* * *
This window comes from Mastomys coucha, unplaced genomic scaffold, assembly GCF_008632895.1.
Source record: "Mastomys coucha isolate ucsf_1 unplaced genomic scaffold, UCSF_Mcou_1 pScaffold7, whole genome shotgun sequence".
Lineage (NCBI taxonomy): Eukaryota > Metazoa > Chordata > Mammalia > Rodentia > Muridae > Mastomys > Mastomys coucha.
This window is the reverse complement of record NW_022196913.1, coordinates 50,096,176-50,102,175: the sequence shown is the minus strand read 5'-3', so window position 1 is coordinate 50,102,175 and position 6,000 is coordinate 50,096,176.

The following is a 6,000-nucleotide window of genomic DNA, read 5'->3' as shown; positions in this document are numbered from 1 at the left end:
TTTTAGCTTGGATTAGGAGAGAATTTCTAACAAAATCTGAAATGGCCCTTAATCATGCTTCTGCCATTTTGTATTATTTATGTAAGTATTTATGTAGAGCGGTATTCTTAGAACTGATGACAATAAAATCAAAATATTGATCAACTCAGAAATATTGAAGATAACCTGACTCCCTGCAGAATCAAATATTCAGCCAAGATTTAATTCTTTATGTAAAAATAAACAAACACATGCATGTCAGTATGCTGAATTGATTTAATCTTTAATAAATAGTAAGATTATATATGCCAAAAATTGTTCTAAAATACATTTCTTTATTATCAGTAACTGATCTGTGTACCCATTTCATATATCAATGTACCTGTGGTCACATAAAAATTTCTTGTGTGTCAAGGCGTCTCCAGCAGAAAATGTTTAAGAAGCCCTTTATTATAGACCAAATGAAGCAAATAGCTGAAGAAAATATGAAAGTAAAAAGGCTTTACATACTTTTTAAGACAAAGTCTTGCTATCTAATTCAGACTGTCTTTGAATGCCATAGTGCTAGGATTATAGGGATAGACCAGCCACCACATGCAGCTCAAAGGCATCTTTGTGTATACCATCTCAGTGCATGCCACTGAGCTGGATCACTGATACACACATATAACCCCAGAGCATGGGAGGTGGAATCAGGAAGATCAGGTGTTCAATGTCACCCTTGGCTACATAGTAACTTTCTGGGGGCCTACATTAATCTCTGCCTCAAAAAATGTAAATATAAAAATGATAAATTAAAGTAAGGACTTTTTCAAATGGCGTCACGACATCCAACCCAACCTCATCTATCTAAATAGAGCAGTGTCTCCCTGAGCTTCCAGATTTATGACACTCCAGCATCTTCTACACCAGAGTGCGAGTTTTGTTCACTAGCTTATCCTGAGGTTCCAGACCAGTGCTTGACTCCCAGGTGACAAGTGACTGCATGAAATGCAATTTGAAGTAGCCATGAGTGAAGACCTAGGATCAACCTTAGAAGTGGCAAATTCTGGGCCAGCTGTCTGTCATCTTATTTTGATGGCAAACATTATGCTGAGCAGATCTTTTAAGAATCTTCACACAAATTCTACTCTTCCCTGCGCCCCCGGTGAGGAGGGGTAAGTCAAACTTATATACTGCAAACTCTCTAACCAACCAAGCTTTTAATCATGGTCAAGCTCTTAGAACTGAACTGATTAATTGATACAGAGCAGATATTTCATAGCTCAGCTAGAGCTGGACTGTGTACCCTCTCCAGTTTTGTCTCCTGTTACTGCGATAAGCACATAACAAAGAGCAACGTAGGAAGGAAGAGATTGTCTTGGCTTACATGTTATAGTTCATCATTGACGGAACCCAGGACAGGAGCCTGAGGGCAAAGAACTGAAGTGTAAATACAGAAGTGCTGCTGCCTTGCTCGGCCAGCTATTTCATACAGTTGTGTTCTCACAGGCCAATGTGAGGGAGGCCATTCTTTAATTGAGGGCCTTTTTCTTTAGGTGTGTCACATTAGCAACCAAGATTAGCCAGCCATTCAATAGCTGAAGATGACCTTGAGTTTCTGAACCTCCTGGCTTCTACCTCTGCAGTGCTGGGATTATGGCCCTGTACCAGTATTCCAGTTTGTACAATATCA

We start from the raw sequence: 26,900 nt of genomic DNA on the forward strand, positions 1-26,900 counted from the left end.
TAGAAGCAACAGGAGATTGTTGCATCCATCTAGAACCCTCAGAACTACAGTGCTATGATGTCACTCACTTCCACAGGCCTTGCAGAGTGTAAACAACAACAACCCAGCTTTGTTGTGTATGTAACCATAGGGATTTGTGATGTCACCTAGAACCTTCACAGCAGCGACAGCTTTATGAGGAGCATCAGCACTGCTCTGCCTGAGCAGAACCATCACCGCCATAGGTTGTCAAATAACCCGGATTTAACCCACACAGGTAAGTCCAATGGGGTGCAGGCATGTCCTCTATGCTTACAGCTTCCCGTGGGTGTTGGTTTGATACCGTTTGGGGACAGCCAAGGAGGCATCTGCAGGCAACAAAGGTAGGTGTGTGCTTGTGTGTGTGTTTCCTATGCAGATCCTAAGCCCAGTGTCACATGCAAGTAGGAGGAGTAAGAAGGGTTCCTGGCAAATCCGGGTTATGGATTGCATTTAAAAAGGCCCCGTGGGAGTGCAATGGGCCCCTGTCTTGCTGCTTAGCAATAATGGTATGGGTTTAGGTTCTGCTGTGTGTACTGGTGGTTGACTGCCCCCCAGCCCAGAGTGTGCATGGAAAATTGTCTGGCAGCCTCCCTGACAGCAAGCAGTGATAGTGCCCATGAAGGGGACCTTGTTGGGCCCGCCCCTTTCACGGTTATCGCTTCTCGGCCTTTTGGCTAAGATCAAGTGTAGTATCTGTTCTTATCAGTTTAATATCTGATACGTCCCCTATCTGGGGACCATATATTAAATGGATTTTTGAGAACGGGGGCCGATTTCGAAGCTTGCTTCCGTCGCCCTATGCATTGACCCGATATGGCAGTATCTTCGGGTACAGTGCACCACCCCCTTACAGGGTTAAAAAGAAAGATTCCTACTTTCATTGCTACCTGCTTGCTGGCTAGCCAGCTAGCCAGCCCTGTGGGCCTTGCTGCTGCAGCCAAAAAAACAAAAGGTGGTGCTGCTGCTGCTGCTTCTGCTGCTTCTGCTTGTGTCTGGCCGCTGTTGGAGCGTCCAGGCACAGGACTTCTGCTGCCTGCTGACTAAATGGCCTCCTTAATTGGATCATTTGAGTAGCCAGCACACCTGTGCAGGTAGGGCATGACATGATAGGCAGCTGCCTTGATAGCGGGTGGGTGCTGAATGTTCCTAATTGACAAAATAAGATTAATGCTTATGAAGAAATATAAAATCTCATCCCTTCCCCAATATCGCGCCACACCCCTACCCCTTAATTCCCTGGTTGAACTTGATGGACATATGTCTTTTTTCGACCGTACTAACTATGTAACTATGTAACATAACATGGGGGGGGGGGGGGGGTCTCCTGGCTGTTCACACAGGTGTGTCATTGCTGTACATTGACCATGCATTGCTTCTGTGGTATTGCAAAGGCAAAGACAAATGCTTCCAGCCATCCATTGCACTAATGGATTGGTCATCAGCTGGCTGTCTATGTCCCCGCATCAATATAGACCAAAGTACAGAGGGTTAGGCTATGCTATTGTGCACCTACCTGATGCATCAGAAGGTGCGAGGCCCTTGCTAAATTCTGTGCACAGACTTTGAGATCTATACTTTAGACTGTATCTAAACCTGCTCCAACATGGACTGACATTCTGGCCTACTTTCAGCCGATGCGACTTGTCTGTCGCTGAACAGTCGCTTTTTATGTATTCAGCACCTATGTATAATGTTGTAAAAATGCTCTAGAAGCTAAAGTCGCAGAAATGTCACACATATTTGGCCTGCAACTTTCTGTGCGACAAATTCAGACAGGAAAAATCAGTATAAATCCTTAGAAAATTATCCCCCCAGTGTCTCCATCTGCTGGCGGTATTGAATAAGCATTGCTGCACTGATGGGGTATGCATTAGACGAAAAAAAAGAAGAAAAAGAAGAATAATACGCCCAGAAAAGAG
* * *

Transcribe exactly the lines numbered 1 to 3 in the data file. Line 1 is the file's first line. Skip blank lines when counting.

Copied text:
This window comes from Mastomys coucha, unplaced genomic scaffold, assembly GCF_008632895.1.
Source record: "Mastomys coucha isolate ucsf_1 unplaced genomic scaffold, UCSF_Mcou_1 pScaffold7, whole genome shotgun sequence".
Lineage (NCBI taxonomy): Eukaryota > Metazoa > Chordata > Mammalia > Rodentia > Muridae > Mastomys > Mastomys coucha.